I wanted to write about the potential of the islands of Sylt and Rømø for a short cycling holiday, but I got a bit sidetracked. In a good way.
Looking for some info on campsites on Rømø, I found it listed as the southernmost of Denmark’s Wadden Sea Islands that is populated. That sounded nice, until I realized that it is actually the southernmost of Denmark’s Wadden Sea Islands. As in, the next island is German. So it would be remarkable if there were no people living on it. Being a rather big, and apparently beautiful island. So basically, as information, it was rather useless.
So I hoped, that there was some interesting reason behind this, and it was…
There used to be another island, that is now destroyed by storms and swallowed by the sea. And it was inhabited at one time. I needed to know more! How could I not?
The now disappeared island was Jordsand, one of the islands in the that are know als the Haligen. They are a group of about 10 North Frisian Islands on the Schleswig-Holstein’s Wadden Sea-North Sea coast, and they are terrific!
Not that they float losely above the sea, or are populated by purple rabbits (although that would of course be awesome) but if I was to live on an island in the sea, that flooded on a regular base, I would start making some protection against that. Like, maybe a dike. Of course being Dutch building dikes is a first instinct of me in any situation, but still…
I would not trust building my house on an island with only a terp (a raised piece of land where they would build their houses and keep their cattle when the water was high) to keep my feet dry to begin with. And especially not if it turns out that I get regular floods…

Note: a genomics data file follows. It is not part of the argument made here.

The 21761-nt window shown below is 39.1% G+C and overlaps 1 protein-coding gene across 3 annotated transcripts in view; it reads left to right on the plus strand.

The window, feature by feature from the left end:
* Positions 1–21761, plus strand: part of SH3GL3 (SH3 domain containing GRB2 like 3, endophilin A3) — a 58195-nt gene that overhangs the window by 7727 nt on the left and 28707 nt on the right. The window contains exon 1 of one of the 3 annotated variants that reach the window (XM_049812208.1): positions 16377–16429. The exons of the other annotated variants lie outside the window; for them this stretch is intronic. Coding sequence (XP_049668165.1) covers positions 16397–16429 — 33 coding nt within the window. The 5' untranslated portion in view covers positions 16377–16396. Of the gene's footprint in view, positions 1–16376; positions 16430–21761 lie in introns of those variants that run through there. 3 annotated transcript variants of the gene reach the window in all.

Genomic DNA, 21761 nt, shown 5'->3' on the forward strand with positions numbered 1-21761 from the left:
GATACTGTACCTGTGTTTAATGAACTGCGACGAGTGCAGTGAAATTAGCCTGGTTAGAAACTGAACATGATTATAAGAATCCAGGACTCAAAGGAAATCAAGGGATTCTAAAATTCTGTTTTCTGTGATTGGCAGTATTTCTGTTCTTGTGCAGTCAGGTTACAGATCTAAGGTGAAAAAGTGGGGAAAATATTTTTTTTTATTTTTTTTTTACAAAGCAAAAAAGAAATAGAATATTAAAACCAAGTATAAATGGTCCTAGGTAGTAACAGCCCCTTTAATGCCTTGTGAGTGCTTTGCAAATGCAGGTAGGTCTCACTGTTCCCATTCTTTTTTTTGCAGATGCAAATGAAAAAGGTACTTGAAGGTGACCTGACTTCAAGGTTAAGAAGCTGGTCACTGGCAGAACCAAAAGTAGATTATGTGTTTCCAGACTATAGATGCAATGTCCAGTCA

But anyway, the Haligen are pretty cool. They shift positions, they sometimes grow together, and sometimes, they just disappear. In that way, they are almost dinosaurs, that will be wiped out some day by nature, or by people who have learnt how to build protection against the floods. Their very existence belongs in a time when the sea would come and go as it pleases, and brave men and women would try to live with it. Although of course, I am sure they would have preferred some good coastal protection if it had been available to them. We must not over romanticize the past!
To get back to Jordsand. It was apparently at some point maybe connected to the mainland, or to it’s neighboring, German island of Sylt. It was once called Hiortsand or ‘Dear island’ because it had deer on it. In the 13th century it was about 20 km² big, and during the centuries it became smaller and smaller, until in 1895 the last terp was destroyed, and people left. The island was left for the birds as a sanctuary, and in 2000 it was flooded for ever.
You can still see it on Google maps earth view…a sand plate just underneath the sea. Maybe at low tide, it is almost uncovered…I don’t know. The boat from Romo to Sylt is passing it at pretty short distance. So I guess, I will ride the ferry at the lowest time next summer, and investigate. It is inevitable.